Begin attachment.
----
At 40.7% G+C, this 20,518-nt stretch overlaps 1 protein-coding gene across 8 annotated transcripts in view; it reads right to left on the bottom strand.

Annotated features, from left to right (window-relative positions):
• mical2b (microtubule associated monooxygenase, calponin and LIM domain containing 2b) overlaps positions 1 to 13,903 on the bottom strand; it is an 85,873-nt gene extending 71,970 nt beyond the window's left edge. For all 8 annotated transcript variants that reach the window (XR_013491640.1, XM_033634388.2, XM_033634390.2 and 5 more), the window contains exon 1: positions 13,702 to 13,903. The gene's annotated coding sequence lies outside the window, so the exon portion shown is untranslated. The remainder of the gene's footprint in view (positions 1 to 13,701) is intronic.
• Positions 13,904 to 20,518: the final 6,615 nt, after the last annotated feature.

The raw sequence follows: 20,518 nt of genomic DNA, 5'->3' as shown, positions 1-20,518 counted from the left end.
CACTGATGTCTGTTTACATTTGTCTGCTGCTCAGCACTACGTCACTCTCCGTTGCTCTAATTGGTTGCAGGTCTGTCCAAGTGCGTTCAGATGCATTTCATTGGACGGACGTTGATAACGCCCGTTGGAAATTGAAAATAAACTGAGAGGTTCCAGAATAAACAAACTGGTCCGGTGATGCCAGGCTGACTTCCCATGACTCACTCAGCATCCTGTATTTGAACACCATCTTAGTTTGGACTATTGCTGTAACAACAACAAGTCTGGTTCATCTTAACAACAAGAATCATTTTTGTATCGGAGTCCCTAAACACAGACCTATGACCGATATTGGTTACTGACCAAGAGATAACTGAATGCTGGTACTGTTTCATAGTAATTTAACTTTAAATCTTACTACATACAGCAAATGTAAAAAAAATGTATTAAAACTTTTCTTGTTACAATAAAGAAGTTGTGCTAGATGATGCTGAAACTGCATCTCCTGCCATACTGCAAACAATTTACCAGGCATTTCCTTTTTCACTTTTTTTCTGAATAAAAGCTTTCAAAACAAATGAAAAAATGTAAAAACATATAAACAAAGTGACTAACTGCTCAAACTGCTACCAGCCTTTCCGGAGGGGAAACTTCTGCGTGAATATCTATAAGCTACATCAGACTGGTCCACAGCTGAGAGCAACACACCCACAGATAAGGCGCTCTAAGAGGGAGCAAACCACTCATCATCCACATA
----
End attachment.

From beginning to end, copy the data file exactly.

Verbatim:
At 40.7% G+C, this 20,518-nt stretch overlaps 1 protein-coding gene across 8 annotated transcripts in view; it reads right to left on the bottom strand.

Annotated features, from left to right (window-relative positions):
• mical2b (microtubule associated monooxygenase, calponin and LIM domain containing 2b) overlaps positions 1 to 13,903 on the bottom strand; it is an 85,873-nt gene extending 71,970 nt beyond the window's left edge. For all 8 annotated transcript variants that reach the window (XR_013491640.1, XM_033634388.2, XM_033634390.2 and 5 more), the window contains exon 1: positions 13,702 to 13,903. The gene's annotated coding sequence lies outside the window, so the exon portion shown is untranslated. The remainder of the gene's footprint in view (positions 1 to 13,701) is intronic.
• Positions 13,904 to 20,518: the final 6,615 nt, after the last annotated feature.

The raw sequence follows: 20,518 nt of genomic DNA, 5'->3' as shown, positions 1-20,518 counted from the left end.
CACTGATGTCTGTTTACATTTGTCTGCTGCTCAGCACTACGTCACTCTCCGTTGCTCTAATTGGTTGCAGGTCTGTCCAAGTGCGTTCAGATGCATTTCATTGGACGGACGTTGATAACGCCCGTTGGAAATTGAAAATAAACTGAGAGGTTCCAGAATAAACAAACTGGTCCGGTGATGCCAGGCTGACTTCCCATGACTCACTCAGCATCCTGTATTTGAACACCATCTTAGTTTGGACTATTGCTGTAACAACAACAAGTCTGGTTCATCTTAACAACAAGAATCATTTTTGTATCGGAGTCCCTAAACACAGACCTATGACCGATATTGGTTACTGACCAAGAGATAACTGAATGCTGGTACTGTTTCATAGTAATTTAACTTTAAATCTTACTACATACAGCAAATGTAAAAAAAATGTATTAAAACTTTTCTTGTTACAATAAAGAAGTTGTGCTAGATGATGCTGAAACTGCATCTCCTGCCATACTGCAAACAATTTACCAGGCATTTCCTTTTTCACTTTTTTTCTGAATAAAAGCTTTCAAAACAAATGAAAAAATGTAAAAACATATAAACAAAGTGACTAACTGCTCAAACTGCTACCAGCCTTTCCGGAGGGGAAACTTCTGCGTGAATATCTATAAGCTACATCAGACTGGTCCACAGCTGAGAGCAACACACCCACAGATAAGGCGCTCTAAGAGGGAGCAAACCACTCATCATCCACATA